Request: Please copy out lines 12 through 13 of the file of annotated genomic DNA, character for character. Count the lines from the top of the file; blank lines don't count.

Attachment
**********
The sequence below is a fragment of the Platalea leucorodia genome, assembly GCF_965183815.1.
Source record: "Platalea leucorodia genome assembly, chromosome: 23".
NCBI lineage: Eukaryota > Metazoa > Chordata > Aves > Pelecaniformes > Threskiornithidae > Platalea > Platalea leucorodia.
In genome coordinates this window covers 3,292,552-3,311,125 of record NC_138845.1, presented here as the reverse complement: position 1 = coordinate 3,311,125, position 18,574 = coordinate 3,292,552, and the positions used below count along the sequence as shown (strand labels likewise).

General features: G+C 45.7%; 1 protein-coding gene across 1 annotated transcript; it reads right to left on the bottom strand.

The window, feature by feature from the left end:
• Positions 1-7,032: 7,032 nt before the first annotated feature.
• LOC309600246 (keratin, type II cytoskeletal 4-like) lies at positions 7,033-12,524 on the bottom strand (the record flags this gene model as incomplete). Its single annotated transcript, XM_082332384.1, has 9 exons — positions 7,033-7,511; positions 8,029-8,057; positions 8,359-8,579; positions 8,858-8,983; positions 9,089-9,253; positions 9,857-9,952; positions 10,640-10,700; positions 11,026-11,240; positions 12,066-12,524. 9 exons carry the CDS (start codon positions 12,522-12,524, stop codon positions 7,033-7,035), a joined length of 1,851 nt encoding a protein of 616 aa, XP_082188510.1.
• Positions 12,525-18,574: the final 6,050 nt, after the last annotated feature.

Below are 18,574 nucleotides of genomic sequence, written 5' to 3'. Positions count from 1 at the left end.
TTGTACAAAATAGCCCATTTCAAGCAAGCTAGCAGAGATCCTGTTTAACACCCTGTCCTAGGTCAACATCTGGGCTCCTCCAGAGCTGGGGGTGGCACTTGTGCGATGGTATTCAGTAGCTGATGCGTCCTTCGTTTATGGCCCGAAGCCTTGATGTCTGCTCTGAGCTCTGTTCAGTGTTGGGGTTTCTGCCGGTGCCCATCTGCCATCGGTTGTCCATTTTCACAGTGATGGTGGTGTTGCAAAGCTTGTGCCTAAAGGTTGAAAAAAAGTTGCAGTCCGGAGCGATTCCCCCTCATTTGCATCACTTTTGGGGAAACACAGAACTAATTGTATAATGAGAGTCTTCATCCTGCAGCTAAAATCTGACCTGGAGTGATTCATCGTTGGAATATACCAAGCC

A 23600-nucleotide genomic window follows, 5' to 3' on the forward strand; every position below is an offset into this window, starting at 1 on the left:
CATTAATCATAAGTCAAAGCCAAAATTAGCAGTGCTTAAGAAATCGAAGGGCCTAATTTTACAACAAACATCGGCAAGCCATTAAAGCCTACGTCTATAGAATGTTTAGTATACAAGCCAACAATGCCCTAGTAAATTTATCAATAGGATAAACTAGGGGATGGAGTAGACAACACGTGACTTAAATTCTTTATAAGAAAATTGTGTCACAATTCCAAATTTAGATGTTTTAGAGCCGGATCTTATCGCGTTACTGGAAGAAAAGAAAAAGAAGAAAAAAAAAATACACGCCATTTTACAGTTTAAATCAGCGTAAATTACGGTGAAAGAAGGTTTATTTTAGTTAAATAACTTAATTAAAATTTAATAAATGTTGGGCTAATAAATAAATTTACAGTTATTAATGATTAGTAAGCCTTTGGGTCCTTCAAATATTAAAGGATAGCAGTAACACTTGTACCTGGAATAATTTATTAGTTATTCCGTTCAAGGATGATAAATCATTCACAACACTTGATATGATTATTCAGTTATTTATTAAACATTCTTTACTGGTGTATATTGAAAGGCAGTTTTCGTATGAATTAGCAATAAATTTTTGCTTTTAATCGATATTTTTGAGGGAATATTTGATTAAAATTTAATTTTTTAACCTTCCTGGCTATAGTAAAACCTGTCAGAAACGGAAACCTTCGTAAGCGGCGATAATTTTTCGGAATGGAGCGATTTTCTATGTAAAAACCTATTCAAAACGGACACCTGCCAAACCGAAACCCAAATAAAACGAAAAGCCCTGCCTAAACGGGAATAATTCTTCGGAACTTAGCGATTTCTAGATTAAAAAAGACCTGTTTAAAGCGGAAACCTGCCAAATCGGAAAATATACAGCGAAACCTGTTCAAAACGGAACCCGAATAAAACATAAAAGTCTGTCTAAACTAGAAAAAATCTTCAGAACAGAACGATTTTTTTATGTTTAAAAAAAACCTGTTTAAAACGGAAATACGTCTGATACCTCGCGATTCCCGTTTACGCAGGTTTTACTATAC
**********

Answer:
A 23600-nucleotide genomic window follows, 5' to 3' on the forward strand; every position below is an offset into this window, starting at 1 on the left:
CATTAATCATAAGTCAAAGCCAAAATTAGCAGTGCTTAAGAAATCGAAGGGCCTAATTTTACAACAAACATCGGCAAGCCATTAAAGCCTACGTCTATAGAATGTTTAGTATACAAGCCAACAATGCCCTAGTAAATTTATCAATAGGATAAACTAGGGGATGGAGTAGACAACACGTGACTTAAATTCTTTATAAGAAAATTGTGTCACAATTCCAAATTTAGATGTTTTAGAGCCGGATCTTATCGCGTTACTGGAAGAAAAGAAAAAGAAGAAAAAAAAAATACACGCCATTTTACAGTTTAAATCAGCGTAAATTACGGTGAAAGAAGGTTTATTTTAGTTAAATAACTTAATTAAAATTTAATAAATGTTGGGCTAATAAATAAATTTACAGTTATTAATGATTAGTAAGCCTTTGGGTCCTTCAAATATTAAAGGATAGCAGTAACACTTGTACCTGGAATAATTTATTAGTTATTCCGTTCAAGGATGATAAATCATTCACAACACTTGATATGATTATTCAGTTATTTATTAAACATTCTTTACTGGTGTATATTGAAAGGCAGTTTTCGTATGAATTAGCAATAAATTTTTGCTTTTAATCGATATTTTTGAGGGAATATTTGATTAAAATTTAATTTTTTAACCTTCCTGGCTATAGTAAAACCTGTCAGAAACGGAAACCTTCGTAAGCGGCGATAATTTTTCGGAATGGAGCGATTTTCTATGTAAAAACCTATTCAAAACGGACACCTGCCAAACCGAAACCCAAATAAAACGAAAAGCCCTGCCTAAACGGGAATAATTCTTCGGAACTTAGCGATTTCTAGATTAAAAAAGACCTGTTTAAAGCGGAAACCTGCCAAATCGGAAAATATACAGCGAAACCTGTTCAAAACGGAACCCGAATAAAACATAAAAGTCTGTCTAAACTAGAAAAAATCTTCAGAACAGAACGATTTTTTTATGTTTAAAAAAAACCTGTTTAAAACGGAAATACGTCTGATACCTCGCGATTCCCGTTTACGCAGGTTTTACTATAC